The Kluwer Blog is one of the blogs I look forward to. Recently two posts have created such interest that I have re-read them. I’d like to re-read all of them. I rarely make the time.
Deborah Masucci declared that it is ‘Time for another big bang in Alternative Dispute Resolution‘ and Constantin-Adi Gavrila similarly considered ‘What went wrong with mediation?‘. There is a lot of good reading and rereading in these posts. I’m making my very brief comments here after failing thrice on the Kluwer blog site to enter the number to identify myself as human. I decided that either I am not human or the ‘ReCaptcha’ is human!
After reading Constantin-Adi’s post, and before I was stymied by ‘ReCaptcha’ I wrote:
Great article. In my experience, including at a well attended Law Summer School yesterday, mediation has been reluctantly and perfunctorily accepted by the law profession, perhaps as a public relations exercise with both government and with potential participants. Under the wing of the legal profession, mediation suffers tokenism; controlled tokenism. And ‘mediation’ is not mediation. It is mostly settlement conferences: quiet and respectful banging heads together.
Expanding on the above comment, I’ve considered – what went wrong? As I see it, mediation has been sent to boarding school in the next suburb, instead of living with the family. Mediation is a humanity. The skills of mediation are the skills of humanities. The process of mediation is a process of humanities. The substance of mediation is the substance of humanities, in the context of the law. The interpersonal aspects of mediation are the subject of humanities.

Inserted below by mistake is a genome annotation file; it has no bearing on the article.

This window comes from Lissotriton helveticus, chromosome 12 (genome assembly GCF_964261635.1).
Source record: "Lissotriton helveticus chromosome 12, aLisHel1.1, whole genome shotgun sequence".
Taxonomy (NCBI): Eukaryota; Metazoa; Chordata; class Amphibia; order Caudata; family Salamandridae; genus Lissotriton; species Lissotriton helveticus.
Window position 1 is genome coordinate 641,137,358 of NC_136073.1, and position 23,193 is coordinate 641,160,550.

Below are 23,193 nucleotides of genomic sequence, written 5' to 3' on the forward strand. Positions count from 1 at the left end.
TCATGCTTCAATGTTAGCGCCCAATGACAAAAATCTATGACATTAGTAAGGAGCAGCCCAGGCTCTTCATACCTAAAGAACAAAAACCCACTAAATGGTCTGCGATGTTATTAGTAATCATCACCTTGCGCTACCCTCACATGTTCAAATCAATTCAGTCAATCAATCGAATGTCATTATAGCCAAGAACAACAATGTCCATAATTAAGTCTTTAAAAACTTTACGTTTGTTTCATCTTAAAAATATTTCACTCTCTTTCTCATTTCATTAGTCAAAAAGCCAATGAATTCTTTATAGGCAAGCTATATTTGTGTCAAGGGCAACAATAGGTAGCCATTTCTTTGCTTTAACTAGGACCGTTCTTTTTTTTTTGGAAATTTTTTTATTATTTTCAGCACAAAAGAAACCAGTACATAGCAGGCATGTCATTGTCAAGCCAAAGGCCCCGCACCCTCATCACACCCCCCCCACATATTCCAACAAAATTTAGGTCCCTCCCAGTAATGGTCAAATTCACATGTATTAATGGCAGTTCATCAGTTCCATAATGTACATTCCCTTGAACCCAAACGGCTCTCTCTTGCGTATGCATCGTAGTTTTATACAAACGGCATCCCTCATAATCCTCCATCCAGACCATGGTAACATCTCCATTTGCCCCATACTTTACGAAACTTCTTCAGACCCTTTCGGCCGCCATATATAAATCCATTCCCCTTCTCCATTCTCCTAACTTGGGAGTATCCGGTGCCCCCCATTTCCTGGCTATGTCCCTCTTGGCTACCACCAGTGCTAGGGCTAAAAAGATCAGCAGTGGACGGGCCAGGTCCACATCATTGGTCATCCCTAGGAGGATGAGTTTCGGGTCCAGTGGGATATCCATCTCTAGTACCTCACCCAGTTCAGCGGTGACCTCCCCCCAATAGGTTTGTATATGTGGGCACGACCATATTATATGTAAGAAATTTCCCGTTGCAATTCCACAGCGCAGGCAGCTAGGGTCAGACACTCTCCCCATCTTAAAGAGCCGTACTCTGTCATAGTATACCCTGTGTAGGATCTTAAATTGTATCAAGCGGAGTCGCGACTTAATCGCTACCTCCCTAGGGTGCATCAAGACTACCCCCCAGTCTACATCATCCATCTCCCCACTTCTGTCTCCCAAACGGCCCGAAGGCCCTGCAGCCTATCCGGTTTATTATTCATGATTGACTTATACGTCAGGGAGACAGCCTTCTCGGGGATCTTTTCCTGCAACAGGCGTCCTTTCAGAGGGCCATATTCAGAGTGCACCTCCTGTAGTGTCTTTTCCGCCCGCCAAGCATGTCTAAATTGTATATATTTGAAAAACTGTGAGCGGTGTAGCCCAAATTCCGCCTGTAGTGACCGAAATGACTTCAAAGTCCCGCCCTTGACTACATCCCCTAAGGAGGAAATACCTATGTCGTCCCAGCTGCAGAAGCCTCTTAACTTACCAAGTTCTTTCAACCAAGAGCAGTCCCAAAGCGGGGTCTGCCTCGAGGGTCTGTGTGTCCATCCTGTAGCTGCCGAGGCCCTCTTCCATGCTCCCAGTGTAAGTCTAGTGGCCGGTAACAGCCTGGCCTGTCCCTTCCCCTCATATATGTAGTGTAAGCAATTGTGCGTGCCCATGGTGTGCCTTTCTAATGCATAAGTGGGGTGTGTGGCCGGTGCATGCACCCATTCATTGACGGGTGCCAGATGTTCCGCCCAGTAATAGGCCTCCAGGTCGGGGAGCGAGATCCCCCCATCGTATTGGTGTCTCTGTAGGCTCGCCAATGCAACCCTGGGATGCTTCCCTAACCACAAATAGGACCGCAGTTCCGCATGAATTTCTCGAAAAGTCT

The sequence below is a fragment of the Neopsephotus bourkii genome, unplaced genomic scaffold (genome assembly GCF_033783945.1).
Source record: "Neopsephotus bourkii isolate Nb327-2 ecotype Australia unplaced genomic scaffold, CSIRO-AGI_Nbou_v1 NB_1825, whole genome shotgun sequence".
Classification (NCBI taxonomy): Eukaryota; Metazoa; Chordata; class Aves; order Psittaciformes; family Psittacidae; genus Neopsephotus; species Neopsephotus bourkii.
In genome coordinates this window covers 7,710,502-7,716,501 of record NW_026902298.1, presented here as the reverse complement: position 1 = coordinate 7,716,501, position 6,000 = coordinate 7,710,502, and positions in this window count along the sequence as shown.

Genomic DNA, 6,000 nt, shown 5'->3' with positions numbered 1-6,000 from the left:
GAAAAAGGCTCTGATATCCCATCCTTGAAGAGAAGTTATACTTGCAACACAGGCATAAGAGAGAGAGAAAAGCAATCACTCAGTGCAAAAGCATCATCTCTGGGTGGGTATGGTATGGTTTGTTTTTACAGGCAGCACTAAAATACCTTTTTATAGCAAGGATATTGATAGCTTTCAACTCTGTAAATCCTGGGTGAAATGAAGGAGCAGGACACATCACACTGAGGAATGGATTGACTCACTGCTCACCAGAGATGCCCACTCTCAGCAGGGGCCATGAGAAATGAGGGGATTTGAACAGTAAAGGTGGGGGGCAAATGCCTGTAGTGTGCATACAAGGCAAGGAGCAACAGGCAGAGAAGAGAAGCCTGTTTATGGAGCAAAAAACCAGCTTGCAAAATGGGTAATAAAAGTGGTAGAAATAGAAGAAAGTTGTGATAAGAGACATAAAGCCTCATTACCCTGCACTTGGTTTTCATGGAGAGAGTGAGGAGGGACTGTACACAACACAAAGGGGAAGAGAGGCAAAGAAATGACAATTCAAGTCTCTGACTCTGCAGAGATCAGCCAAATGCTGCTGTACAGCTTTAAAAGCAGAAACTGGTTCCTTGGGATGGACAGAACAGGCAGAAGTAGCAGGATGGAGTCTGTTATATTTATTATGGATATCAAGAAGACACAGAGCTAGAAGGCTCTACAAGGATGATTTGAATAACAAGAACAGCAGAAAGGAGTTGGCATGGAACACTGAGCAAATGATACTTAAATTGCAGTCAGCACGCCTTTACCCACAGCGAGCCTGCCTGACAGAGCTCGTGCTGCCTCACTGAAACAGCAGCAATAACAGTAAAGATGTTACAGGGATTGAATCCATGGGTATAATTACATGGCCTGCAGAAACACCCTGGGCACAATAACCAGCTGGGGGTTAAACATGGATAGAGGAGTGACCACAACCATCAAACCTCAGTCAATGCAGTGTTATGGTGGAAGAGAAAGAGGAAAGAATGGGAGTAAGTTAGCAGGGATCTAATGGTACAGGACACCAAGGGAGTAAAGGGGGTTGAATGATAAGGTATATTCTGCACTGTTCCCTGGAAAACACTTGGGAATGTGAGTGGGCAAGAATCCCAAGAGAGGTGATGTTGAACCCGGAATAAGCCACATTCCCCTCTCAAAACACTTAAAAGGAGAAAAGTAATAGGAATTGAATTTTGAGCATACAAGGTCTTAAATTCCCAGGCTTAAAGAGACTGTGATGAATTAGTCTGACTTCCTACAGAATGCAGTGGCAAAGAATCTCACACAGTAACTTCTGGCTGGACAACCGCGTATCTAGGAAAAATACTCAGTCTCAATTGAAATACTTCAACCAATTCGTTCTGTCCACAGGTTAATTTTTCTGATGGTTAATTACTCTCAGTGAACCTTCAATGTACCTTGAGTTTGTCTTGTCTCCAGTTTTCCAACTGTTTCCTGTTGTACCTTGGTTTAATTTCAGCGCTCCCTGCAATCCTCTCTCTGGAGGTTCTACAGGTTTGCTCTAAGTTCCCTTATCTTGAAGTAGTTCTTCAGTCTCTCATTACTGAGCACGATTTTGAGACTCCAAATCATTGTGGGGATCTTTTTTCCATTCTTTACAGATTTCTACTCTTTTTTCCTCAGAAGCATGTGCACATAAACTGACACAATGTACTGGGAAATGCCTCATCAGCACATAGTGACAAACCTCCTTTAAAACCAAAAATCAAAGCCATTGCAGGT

Law schools have taken good care of mediation, for subject that is a ring in. And that is all. Mediation is not and never will be one of the priestly 11. Mediation needs to go home where it can be developed into an undergraduate degree. As a humanity, it can be promoted to government, business and individuals in a way which is consonant with the philosophy and principles of the humanities rather than in a way which is dissonant with the philosophy and principles of law.
Law schools can develop excellent courses in advocacy, representation and negotiation for their students, the soon-to-be trusted advisors in mediation.
Mediators’ and trusted legal advisors’ roles are complementary. Participants experience a holistic approach.
Participants then have the best of both worlds, worlds which are the antithesis of each other. Mediation is promoted well. The mediation profession thrives as does the legal profession. Importantly they thrive by cooperating in what I refer to as CDR (Complementary Dispute Resolution).